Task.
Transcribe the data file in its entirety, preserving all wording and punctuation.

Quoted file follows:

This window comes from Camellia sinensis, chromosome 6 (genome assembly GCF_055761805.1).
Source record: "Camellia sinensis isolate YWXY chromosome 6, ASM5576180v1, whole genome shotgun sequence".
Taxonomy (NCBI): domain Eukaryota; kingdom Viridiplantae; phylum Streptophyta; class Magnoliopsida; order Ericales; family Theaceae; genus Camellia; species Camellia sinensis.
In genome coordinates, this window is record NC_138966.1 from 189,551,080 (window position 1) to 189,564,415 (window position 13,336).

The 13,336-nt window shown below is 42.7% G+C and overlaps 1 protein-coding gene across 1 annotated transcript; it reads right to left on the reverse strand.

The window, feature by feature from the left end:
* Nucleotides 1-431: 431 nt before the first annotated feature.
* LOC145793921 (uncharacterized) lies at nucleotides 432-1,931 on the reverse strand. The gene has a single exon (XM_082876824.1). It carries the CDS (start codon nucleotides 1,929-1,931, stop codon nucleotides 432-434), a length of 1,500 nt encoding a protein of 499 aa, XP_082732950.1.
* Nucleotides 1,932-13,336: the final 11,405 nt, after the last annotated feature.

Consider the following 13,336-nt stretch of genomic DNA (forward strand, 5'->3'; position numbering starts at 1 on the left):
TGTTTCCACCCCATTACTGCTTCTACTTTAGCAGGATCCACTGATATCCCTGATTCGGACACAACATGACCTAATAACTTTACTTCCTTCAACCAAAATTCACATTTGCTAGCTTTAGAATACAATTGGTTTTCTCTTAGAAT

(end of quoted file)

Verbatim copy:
This window comes from Camellia sinensis, chromosome 6 (genome assembly GCF_055761805.1).
Source record: "Camellia sinensis isolate YWXY chromosome 6, ASM5576180v1, whole genome shotgun sequence".
Taxonomy (NCBI): domain Eukaryota; kingdom Viridiplantae; phylum Streptophyta; class Magnoliopsida; order Ericales; family Theaceae; genus Camellia; species Camellia sinensis.
In genome coordinates, this window is record NC_138966.1 from 189,551,080 (window position 1) to 189,564,415 (window position 13,336).

The 13,336-nt window shown below is 42.7% G+C and overlaps 1 protein-coding gene across 1 annotated transcript; it reads right to left on the reverse strand.

The window, feature by feature from the left end:
* Nucleotides 1-431: 431 nt before the first annotated feature.
* LOC145793921 (uncharacterized) lies at nucleotides 432-1,931 on the reverse strand. The gene has a single exon (XM_082876824.1). It carries the CDS (start codon nucleotides 1,929-1,931, stop codon nucleotides 432-434), a length of 1,500 nt encoding a protein of 499 aa, XP_082732950.1.
* Nucleotides 1,932-13,336: the final 11,405 nt, after the last annotated feature.

Consider the following 13,336-nt stretch of genomic DNA (forward strand, 5'->3'; position numbering starts at 1 on the left):
TGTTTCCACCCCATTACTGCTTCTACTTTAGCAGGATCCACTGATATCCCTGATTCGGACACAACATGACCTAATAACTTTACTTCCTTCAACCAAAATTCACATTTGCTAGCTTTAGAATACAATTGGTTTTCTCTTAGAAT